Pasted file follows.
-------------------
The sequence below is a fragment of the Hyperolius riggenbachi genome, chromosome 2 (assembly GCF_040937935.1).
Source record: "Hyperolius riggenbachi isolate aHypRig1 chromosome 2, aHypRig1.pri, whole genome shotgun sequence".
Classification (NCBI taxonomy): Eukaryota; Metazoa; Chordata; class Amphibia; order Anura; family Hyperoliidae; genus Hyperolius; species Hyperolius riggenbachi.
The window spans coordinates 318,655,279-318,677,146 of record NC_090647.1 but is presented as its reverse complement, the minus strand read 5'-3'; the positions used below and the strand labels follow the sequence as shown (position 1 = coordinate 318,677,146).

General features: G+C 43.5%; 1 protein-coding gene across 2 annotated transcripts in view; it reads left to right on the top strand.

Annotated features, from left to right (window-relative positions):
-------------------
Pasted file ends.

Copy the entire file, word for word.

The sequence below is a fragment of the Hyperolius riggenbachi genome, chromosome 2 (assembly GCF_040937935.1).
Source record: "Hyperolius riggenbachi isolate aHypRig1 chromosome 2, aHypRig1.pri, whole genome shotgun sequence".
Classification (NCBI taxonomy): Eukaryota; Metazoa; Chordata; class Amphibia; order Anura; family Hyperoliidae; genus Hyperolius; species Hyperolius riggenbachi.
The window spans coordinates 318,655,279-318,677,146 of record NC_090647.1 but is presented as its reverse complement, the minus strand read 5'-3'; the positions used below and the strand labels follow the sequence as shown (position 1 = coordinate 318,677,146).

General features: G+C 43.5%; 1 protein-coding gene across 2 annotated transcripts in view; it reads left to right on the top strand.

Annotated features, from left to right (window-relative positions):